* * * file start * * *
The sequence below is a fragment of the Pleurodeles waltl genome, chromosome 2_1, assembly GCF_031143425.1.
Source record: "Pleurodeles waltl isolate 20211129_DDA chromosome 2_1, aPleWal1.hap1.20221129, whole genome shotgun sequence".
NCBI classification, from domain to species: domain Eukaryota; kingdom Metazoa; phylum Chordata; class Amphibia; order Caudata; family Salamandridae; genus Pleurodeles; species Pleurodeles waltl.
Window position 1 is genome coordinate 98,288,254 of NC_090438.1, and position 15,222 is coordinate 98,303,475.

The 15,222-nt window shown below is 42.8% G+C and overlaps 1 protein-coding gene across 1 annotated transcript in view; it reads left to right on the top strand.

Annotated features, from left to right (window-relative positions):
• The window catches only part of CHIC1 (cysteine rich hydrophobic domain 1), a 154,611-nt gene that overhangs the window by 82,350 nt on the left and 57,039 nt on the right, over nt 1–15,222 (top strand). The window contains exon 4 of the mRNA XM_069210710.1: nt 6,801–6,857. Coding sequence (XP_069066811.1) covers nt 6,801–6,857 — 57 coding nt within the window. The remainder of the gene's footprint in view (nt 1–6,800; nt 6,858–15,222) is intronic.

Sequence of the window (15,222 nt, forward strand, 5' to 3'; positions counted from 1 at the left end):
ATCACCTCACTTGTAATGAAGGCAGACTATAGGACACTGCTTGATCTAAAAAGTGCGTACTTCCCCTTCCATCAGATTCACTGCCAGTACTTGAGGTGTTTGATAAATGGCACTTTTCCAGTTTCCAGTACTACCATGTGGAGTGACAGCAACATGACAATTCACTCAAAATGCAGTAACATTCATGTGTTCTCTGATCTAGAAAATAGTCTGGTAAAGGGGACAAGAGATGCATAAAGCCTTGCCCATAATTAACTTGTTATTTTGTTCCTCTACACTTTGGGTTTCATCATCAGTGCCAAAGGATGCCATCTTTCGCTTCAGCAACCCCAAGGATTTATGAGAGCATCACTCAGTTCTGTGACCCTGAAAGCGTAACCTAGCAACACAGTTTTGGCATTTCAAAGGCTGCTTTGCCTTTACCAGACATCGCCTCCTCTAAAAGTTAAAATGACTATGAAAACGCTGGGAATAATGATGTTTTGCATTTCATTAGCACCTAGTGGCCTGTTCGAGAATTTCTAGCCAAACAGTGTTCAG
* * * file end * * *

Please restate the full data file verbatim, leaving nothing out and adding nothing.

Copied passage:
The sequence below is a fragment of the Pleurodeles waltl genome, chromosome 2_1, assembly GCF_031143425.1.
Source record: "Pleurodeles waltl isolate 20211129_DDA chromosome 2_1, aPleWal1.hap1.20221129, whole genome shotgun sequence".
NCBI classification, from domain to species: domain Eukaryota; kingdom Metazoa; phylum Chordata; class Amphibia; order Caudata; family Salamandridae; genus Pleurodeles; species Pleurodeles waltl.
Window position 1 is genome coordinate 98,288,254 of NC_090438.1, and position 15,222 is coordinate 98,303,475.

The 15,222-nt window shown below is 42.8% G+C and overlaps 1 protein-coding gene across 1 annotated transcript in view; it reads left to right on the top strand.

Annotated features, from left to right (window-relative positions):
• The window catches only part of CHIC1 (cysteine rich hydrophobic domain 1), a 154,611-nt gene that overhangs the window by 82,350 nt on the left and 57,039 nt on the right, over nt 1–15,222 (top strand). The window contains exon 4 of the mRNA XM_069210710.1: nt 6,801–6,857. Coding sequence (XP_069066811.1) covers nt 6,801–6,857 — 57 coding nt within the window. The remainder of the gene's footprint in view (nt 1–6,800; nt 6,858–15,222) is intronic.

Sequence of the window (15,222 nt, forward strand, 5' to 3'; positions counted from 1 at the left end):
ATCACCTCACTTGTAATGAAGGCAGACTATAGGACACTGCTTGATCTAAAAAGTGCGTACTTCCCCTTCCATCAGATTCACTGCCAGTACTTGAGGTGTTTGATAAATGGCACTTTTCCAGTTTCCAGTACTACCATGTGGAGTGACAGCAACATGACAATTCACTCAAAATGCAGTAACATTCATGTGTTCTCTGATCTAGAAAATAGTCTGGTAAAGGGGACAAGAGATGCATAAAGCCTTGCCCATAATTAACTTGTTATTTTGTTCCTCTACACTTTGGGTTTCATCATCAGTGCCAAAGGATGCCATCTTTCGCTTCAGCAACCCCAAGGATTTATGAGAGCATCACTCAGTTCTGTGACCCTGAAAGCGTAACCTAGCAACACAGTTTTGGCATTTCAAAGGCTGCTTTGCCTTTACCAGACATCGCCTCCTCTAAAAGTTAAAATGACTATGAAAACGCTGGGAATAATGATGTTTTGCATTTCATTAGCACCTAGTGGCCTGTTCGAGAATTTCTAGCCAAACAGTGTTCAG